Think of your skeleton. What do you picture? If you are like most people you picture a set of long and hard sticks arranged in a way to work as scaffolding for more interesting things such as your muscles and skin, right? What if I told you instead that your skeleton serves not only as a scaffold, but also as a warehouse and an amazing factory responsible for making your own personal army? This is how your skeleton keeps your body together, protected, and mobile:

  • Protects your vital organs and brain

  • Gives structure to your body and holds it together

  • Stores calcium which your muscles need to process energy

  • It makes red and white blood cells (that's oxygen transport and defense systems)

Bones rarely ever get the spotlight until they are broken or start showing decay. I feel bones often get very under appreciated. Having weak bones is no joke and you should take better care of yours.

Look at the picture below and notice all the different parts making up a bone. An average bone is less less dense than a solid beam in a bike; this is because bones are hollow and filled with marrow, a fatty nutrient-dense tissue. Inside your bones are two types of stem cells used to produce blood cells, more bone, fat, or cartilage. Your skeleton is the factory for most things which make your body work and keep on living.  


Notice how bones are alive, they should be maintained and cared for just like any other living tissue.

Bone health can be affected by:

  • Diet. A diet low in calcium and vitamin D contributes to diminished bone density and reconstruction. Low intake of minerals and energy will also affect bone density

  • Physical activity. Inactive people stimulate their bones less and are more prone to get osteoporosis. Lifting heavy weights is the easiest way to promote muscle strength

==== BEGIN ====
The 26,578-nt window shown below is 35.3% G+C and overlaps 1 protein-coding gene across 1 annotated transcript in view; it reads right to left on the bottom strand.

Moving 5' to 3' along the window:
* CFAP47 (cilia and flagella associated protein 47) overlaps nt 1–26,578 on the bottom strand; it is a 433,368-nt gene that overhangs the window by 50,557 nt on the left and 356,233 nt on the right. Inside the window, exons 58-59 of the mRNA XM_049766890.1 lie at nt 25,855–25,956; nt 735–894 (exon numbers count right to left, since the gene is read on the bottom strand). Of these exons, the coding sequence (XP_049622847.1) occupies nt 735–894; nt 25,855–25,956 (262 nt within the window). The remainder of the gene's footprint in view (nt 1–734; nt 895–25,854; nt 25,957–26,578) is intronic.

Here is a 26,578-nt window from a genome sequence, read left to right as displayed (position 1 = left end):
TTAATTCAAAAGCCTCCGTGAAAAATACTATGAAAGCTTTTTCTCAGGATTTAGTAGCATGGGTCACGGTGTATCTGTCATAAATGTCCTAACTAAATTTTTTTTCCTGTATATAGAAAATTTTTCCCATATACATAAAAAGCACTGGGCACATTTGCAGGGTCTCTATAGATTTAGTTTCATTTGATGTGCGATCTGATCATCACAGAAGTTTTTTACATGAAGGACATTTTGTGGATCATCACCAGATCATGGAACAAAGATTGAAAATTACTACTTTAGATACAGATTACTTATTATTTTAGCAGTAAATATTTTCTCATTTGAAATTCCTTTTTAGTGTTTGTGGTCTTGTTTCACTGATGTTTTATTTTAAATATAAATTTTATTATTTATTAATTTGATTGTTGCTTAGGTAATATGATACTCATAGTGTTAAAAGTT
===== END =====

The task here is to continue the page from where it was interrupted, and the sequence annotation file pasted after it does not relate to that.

• Tobacco smoking. You’ve heard me say smoking is the stupidest habit, and smokers showing weaker bone structures is just another reason why

  • Frequent alcohol use. People with a habit of drinking more than two drinks per day have a higher incidence of osteoporosis because alcohol inhibits your ability to absorb calcium. Binging on weekends often is probably not a great idea either

  • Gender. If your body is mapped after XX chromosomes (female) your bone structure is naturally less dense and prone to osteoporosis if not taken care of

  • Body size. Smaller people tend to have less bone density. If your BMI is 19 or less, you should start lifting heavy and monitor your calcium, vitamin D, and iron intake

  • Aging. Bones' capacity to regenerate slows down with age. The best way to avoid this is keeping these cells active and used to working continuously

  • Heredity. Some races have stronger bones than others. People of white and Asian ethnicity have a greater risk of developing osteoporosis. Get frequent check-ups if your family has a history of broken hips or diagnosed osteoporosis

  • Hormone levels. Low levels of estrogen in women and testosterone in men will cause low bone density. Certain birth control pills will have an effect on this, so consult your doctor if you're on one

  • Certain medications. Long-term use of corticosteroid medications, such as prednisone, cortisone, prednisolone, and dexamethasone, are damaging to bone. Other drugs that might increase the risk of osteoporosis include aromatase inhibitors to treat breast cancer, selective serotonin reuptake inhibitors, methotrexate, some anti-seizure medications, such as phenytoin (Dilantin) and phenobarbital, and proton pump inhibitors.

Keeping a healthy skeleton is not rocket science. If you want to keep your skeleton happy, just follow these simple rules:

  1. Watch your diet and make sure to get at least 1,200mg of calcium per day. These could come from dairy products, broccoli, kale, almonds, or the bone marrow (obviously)

  2. Supplement with the right vitamins. Vitamin D is important for processing calcium, recent studies show the FDA recommended dose of 600IU per day is far from enough. Supplement infants with 1,000 IU, kids between 3,000 IU and 4,0000 IU, and adults should keep it around 8,000 IU. Tuna, sardines, egg yolks, and fortified milk will give an extra oomph to your diet in this department, but supplementing is probably a good idea. Vitamin K supports vitamin D's function, so add via supplements or you can also get them from kale and broccoli

  3. Exercise, lift heavy weights or run. Make sure you put stress on your bones. Also, don't be lazy and carry your own luggage, water jugs, and groceries around, it is good for you

  4. Cut down smoking and drinking alcohol to a minimum.

If you love your body it will love you back and you will enjoy life a lot more.

 Stay healthy, eat well, and explore your possibilities.



You can show this to your kids or enjoy it yourself.

Omar MartinezComment